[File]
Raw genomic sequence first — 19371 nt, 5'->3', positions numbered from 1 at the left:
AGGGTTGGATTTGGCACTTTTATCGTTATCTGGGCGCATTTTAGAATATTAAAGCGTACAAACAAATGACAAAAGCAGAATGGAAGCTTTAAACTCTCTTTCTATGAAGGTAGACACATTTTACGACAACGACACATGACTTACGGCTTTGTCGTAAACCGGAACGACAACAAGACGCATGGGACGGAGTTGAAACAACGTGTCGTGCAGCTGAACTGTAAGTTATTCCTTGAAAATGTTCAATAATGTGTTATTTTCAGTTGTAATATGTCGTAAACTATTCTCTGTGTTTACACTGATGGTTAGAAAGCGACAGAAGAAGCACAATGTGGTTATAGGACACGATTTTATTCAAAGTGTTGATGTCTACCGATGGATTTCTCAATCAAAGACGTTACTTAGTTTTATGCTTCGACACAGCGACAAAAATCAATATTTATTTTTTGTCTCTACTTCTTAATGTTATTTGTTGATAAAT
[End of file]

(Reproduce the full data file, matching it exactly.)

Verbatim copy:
Raw genomic sequence first — 19371 nt, 5'->3', positions numbered from 1 at the left:
AGGGTTGGATTTGGCACTTTTATCGTTATCTGGGCGCATTTTAGAATATTAAAGCGTACAAACAAATGACAAAAGCAGAATGGAAGCTTTAAACTCTCTTTCTATGAAGGTAGACACATTTTACGACAACGACACATGACTTACGGCTTTGTCGTAAACCGGAACGACAACAAGACGCATGGGACGGAGTTGAAACAACGTGTCGTGCAGCTGAACTGTAAGTTATTCCTTGAAAATGTTCAATAATGTGTTATTTTCAGTTGTAATATGTCGTAAACTATTCTCTGTGTTTACACTGATGGTTAGAAAGCGACAGAAGAAGCACAATGTGGTTATAGGACACGATTTTATTCAAAGTGTTGATGTCTACCGATGGATTTCTCAATCAAAGACGTTACTTAGTTTTATGCTTCGACACAGCGACAAAAATCAATATTTATTTTTTGTCTCTACTTCTTAATGTTATTTGTTGATAAAT